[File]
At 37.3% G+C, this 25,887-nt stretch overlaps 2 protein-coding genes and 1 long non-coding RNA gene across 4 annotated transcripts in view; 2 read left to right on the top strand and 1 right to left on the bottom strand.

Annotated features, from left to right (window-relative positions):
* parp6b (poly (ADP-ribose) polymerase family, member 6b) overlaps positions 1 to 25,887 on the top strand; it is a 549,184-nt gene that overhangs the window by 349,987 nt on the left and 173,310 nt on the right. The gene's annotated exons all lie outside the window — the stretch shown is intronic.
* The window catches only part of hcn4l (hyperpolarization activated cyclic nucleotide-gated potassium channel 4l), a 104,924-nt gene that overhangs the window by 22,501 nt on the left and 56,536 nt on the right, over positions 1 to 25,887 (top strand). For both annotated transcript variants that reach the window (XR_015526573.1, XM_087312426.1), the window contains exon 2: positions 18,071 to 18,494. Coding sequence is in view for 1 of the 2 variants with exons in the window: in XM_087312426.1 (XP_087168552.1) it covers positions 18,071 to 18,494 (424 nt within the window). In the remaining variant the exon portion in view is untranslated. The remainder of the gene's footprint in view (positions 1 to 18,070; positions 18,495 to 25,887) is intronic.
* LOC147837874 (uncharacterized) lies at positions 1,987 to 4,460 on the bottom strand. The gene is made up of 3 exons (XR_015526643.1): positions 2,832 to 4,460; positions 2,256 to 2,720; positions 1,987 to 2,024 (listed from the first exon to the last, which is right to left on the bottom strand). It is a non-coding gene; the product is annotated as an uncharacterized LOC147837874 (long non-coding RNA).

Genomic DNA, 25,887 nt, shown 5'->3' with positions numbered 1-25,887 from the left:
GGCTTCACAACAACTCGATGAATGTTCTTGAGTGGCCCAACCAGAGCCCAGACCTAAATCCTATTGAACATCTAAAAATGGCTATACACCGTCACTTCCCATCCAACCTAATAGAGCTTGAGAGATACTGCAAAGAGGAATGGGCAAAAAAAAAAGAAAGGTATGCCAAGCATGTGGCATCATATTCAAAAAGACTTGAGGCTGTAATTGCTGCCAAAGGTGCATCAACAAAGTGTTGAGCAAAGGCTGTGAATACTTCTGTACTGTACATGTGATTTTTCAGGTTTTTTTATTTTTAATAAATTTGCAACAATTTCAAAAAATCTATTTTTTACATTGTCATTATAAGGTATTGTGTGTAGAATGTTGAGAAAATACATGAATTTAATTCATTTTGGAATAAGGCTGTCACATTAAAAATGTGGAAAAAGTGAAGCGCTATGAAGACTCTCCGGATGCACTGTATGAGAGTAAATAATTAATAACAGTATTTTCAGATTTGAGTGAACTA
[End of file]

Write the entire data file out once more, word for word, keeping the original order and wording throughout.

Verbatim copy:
At 37.3% G+C, this 25,887-nt stretch overlaps 2 protein-coding genes and 1 long non-coding RNA gene across 4 annotated transcripts in view; 2 read left to right on the top strand and 1 right to left on the bottom strand.

Annotated features, from left to right (window-relative positions):
* parp6b (poly (ADP-ribose) polymerase family, member 6b) overlaps positions 1 to 25,887 on the top strand; it is a 549,184-nt gene that overhangs the window by 349,987 nt on the left and 173,310 nt on the right. The gene's annotated exons all lie outside the window — the stretch shown is intronic.
* The window catches only part of hcn4l (hyperpolarization activated cyclic nucleotide-gated potassium channel 4l), a 104,924-nt gene that overhangs the window by 22,501 nt on the left and 56,536 nt on the right, over positions 1 to 25,887 (top strand). For both annotated transcript variants that reach the window (XR_015526573.1, XM_087312426.1), the window contains exon 2: positions 18,071 to 18,494. Coding sequence is in view for 1 of the 2 variants with exons in the window: in XM_087312426.1 (XP_087168552.1) it covers positions 18,071 to 18,494 (424 nt within the window). In the remaining variant the exon portion in view is untranslated. The remainder of the gene's footprint in view (positions 1 to 18,070; positions 18,495 to 25,887) is intronic.
* LOC147837874 (uncharacterized) lies at positions 1,987 to 4,460 on the bottom strand. The gene is made up of 3 exons (XR_015526643.1): positions 2,832 to 4,460; positions 2,256 to 2,720; positions 1,987 to 2,024 (listed from the first exon to the last, which is right to left on the bottom strand). It is a non-coding gene; the product is annotated as an uncharacterized LOC147837874 (long non-coding RNA).

Genomic DNA, 25,887 nt, shown 5'->3' with positions numbered 1-25,887 from the left:
GGCTTCACAACAACTCGATGAATGTTCTTGAGTGGCCCAACCAGAGCCCAGACCTAAATCCTATTGAACATCTAAAAATGGCTATACACCGTCACTTCCCATCCAACCTAATAGAGCTTGAGAGATACTGCAAAGAGGAATGGGCAAAAAAAAAAGAAAGGTATGCCAAGCATGTGGCATCATATTCAAAAAGACTTGAGGCTGTAATTGCTGCCAAAGGTGCATCAACAAAGTGTTGAGCAAAGGCTGTGAATACTTCTGTACTGTACATGTGATTTTTCAGGTTTTTTTATTTTTAATAAATTTGCAACAATTTCAAAAAATCTATTTTTTACATTGTCATTATAAGGTATTGTGTGTAGAATGTTGAGAAAATACATGAATTTAATTCATTTTGGAATAAGGCTGTCACATTAAAAATGTGGAAAAAGTGAAGCGCTATGAAGACTCTCCGGATGCACTGTATGAGAGTAAATAATTAATAACAGTATTTTCAGATTTGAGTGAACTA